Vingt Heures Trente is an emerging independent electronic artist and producer who is making his professional solo recording debut in 2022. The Paris-based composer prefers the transient sounds of classic analog synths over the sonically sanitized electronics of modern day pop and EDM. There is a warmth to his sound that you can only get with that vintage gear.
Man in the Middle is the debut EP from Vingt Heures Trente, released worldwide via all major streaming services on October 15, 2022. The record opens with the ambient trip-hop vibes of “40”. Percussive synths paint the periphery with arpeggios and even play a funky improv solo.
“Middle” continues the ambient moods with a broad and beautiful Brian Eno-esque soundscape. “Alone in the Crowd ” uses found sounds and creative sampling to build a lonely groove, while haunting vocal samples and synths dance on the horizon. “Random Thoughts at Night ” closes the record with some of its most experimental, and most beautiful moments. The song’s early industrial rumblings eventually settle into a dreamy and otherworldly scene.
Check out “Man in the Middle” in its entirety below, or listen on your favorite streaming service. You can also hear both “40” and “Random Thoughts at Night” on the Deep Indie Chill playlist. We had the chance to chat with Vingt Heures Trente about the new record. Check out his answers to our 8 questions below. Follow the links at the end of this article to connect with the artist. Get on his socials and join him as he embarks on this new phase of his musical journey.
8 questions with Vingt Heures Trente
Where are you from?
I was born, raised and currently live in Paris, France.
How long have you been making music?
I have been playing with analog synthesizers for 25 years or so, as a hobby. I added a modular synth to my rig 3 years ago, just before the covid crisis. That was the inspiration for the EP. Vingt Heures Trente is my first serious project.
Who are the musicians involved in your project?
Only myself, altough my mastering engineer was involved very early in the production process and provided very valuable feedbacks on the mixes which I consider to be an integral part of the artistic side.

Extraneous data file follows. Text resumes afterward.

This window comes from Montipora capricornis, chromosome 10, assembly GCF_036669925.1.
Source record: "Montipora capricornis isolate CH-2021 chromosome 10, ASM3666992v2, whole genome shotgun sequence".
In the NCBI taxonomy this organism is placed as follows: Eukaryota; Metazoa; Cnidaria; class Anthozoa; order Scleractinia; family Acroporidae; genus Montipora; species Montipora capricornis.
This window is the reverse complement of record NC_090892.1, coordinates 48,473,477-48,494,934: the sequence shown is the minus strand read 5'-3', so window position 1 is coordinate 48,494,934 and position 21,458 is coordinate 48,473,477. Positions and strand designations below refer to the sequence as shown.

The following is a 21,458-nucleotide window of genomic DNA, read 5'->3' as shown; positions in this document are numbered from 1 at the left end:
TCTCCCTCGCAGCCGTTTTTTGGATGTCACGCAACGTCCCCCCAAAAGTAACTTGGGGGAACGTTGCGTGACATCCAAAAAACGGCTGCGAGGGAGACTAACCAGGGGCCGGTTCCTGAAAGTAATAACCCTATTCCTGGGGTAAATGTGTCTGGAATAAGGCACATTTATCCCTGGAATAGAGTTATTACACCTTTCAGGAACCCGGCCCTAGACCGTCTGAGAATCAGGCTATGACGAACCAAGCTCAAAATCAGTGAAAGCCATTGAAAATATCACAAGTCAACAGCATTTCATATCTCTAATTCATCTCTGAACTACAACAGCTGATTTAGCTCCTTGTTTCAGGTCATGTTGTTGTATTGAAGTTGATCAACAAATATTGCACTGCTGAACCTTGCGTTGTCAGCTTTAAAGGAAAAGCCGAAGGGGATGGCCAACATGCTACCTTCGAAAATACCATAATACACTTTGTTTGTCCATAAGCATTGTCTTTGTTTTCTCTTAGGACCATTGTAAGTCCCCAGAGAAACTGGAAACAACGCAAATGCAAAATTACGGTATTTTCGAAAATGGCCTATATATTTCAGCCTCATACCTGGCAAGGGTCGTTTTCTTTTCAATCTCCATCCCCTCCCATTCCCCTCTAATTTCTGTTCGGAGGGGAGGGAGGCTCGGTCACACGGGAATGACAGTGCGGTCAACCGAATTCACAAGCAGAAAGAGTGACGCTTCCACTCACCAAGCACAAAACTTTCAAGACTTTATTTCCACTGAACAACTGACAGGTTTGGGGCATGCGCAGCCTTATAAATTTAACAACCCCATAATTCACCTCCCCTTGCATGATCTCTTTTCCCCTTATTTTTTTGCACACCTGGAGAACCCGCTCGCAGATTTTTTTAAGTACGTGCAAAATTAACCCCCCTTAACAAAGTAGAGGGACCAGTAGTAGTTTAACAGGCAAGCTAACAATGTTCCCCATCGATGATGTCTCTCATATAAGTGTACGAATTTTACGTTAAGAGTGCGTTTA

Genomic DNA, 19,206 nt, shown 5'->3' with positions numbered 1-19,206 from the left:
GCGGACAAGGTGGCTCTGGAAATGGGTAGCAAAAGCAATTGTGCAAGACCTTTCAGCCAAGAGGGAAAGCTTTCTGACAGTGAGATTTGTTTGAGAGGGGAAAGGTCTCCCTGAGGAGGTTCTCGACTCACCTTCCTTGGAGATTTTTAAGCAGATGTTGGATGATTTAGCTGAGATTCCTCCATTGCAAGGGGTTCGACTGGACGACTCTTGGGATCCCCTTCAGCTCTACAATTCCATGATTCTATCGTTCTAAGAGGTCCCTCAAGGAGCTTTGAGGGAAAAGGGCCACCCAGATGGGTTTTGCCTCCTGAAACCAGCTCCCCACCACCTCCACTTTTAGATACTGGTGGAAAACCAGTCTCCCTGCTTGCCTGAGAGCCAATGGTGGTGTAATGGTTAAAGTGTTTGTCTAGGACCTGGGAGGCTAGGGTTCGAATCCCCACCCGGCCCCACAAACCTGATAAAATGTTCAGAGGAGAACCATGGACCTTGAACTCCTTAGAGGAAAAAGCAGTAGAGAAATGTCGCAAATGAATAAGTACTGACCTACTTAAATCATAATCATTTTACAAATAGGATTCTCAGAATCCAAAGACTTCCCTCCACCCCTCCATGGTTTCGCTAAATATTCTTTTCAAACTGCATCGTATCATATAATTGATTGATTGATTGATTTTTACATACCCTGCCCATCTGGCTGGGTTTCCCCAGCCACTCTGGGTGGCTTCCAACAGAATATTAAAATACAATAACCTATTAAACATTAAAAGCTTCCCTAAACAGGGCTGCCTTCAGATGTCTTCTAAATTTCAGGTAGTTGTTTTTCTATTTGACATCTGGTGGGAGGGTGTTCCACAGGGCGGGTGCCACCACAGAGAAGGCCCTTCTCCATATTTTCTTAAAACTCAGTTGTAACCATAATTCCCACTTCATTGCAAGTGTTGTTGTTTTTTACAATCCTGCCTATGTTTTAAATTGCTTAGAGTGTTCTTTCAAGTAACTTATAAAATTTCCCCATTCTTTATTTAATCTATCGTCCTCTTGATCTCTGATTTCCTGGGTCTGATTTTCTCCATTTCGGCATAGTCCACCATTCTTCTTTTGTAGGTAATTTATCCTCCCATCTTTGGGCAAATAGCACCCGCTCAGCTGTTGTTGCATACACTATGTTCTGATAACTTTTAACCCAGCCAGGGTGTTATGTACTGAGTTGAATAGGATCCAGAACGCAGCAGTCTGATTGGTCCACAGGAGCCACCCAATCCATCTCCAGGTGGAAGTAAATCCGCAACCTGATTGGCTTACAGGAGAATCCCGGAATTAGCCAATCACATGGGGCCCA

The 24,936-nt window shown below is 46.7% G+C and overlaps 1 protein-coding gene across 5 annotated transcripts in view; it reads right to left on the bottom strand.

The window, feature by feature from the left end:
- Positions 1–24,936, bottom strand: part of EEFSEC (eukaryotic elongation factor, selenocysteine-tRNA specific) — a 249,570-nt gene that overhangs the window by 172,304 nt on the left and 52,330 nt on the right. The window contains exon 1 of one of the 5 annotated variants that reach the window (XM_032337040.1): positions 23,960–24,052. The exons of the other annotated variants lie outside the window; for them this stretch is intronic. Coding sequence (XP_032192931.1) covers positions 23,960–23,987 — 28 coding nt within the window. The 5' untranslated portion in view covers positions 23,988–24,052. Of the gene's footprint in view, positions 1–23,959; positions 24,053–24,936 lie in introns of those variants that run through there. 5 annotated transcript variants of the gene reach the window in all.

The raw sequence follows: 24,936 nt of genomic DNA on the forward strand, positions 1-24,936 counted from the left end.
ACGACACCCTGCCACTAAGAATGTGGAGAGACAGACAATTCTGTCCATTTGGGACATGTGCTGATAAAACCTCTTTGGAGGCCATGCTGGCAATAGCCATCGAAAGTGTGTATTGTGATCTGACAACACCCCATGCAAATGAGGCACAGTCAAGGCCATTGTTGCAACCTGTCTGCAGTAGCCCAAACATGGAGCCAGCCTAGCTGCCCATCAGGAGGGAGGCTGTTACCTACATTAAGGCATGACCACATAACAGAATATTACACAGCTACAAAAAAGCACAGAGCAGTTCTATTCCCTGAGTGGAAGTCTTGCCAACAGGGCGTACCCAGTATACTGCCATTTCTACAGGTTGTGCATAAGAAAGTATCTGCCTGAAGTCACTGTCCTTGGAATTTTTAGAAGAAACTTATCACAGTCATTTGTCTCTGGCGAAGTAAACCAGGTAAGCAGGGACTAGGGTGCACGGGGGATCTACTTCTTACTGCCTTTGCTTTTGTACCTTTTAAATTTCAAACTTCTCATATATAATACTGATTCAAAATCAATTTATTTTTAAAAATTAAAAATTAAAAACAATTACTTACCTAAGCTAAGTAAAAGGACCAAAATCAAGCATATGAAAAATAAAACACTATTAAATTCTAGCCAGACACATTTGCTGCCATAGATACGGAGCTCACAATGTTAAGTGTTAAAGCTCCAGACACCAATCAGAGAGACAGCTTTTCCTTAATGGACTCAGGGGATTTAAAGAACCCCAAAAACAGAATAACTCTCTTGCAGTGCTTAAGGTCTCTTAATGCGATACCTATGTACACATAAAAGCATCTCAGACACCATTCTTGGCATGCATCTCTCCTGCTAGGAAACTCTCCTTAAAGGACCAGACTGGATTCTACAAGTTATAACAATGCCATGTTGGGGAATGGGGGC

Who are your biggest musical influences?
I was exposed to Jean-Michel Jarre’s music when I was very young, and it had a very strong influence on my tastes. I am influenced as well by other trippy yet melodic electronic artists such as Air.
However, I tried to refrain myself from making too obvious references to them in my music such as using the same sounds or chord progressions. But there are definitely some respectful nods here and there.
I’d mention Max Cooper too for the very thoughtful approach of his music and the way he stitches music and images. Of course, I am also very interested in the work of artists from the modular scene such as Hélène Vogelsinger for instance.
What is your greatest non-musical influence?
I grew up in the 80s in France and spent a lot of time in front of the TV. So I have a lot of childhood memories linked to what I saw and heard and especially stations visual identities and shows credits.
CGI and digital sounds started to become mainstream but still shared the screen with hand drawn animation and analog synth sounds. It was at the same time trippy, quite experimental, and a bit melancholic as well.
The name “Vingt Heures Trente” (half past eight PM) came from this, as it was the time the prime time shows started on every channel in those days. This is now long gone.
What inspired you to create this project?
I started to imagine the project when I turned 40. As I reached the middle of my life expectancy, I started to question myself about what it meant to find a balance between what I was hoping for when I was a kid and what I could realistically achieve as a grown-up adult. So, the idea of reaching an equilibrium between one’s urges and what one can really expect emerged, not only from an introspective standpoint but as a person in a society as well.
And the conclusion I found is that whatever you do or are, you’ll always be caught in the middle in some way. But it is not a bad thing. The difficulty is to adapt and find a personal balance that works, even if it is precarious.
What are your plans for the future (musically)?
I will focus on the visual part of the project since the songs were composed to be accompanied by images, and perhaps start a YouTube channel with music of course, and some technical videos revolving around modular synths. I’d try as well to release one or two singles in the next coming months.
Besides, I’d like to do something in a live setting with just the modular synth in a foreseeable future.
Is there anything else you would like to say?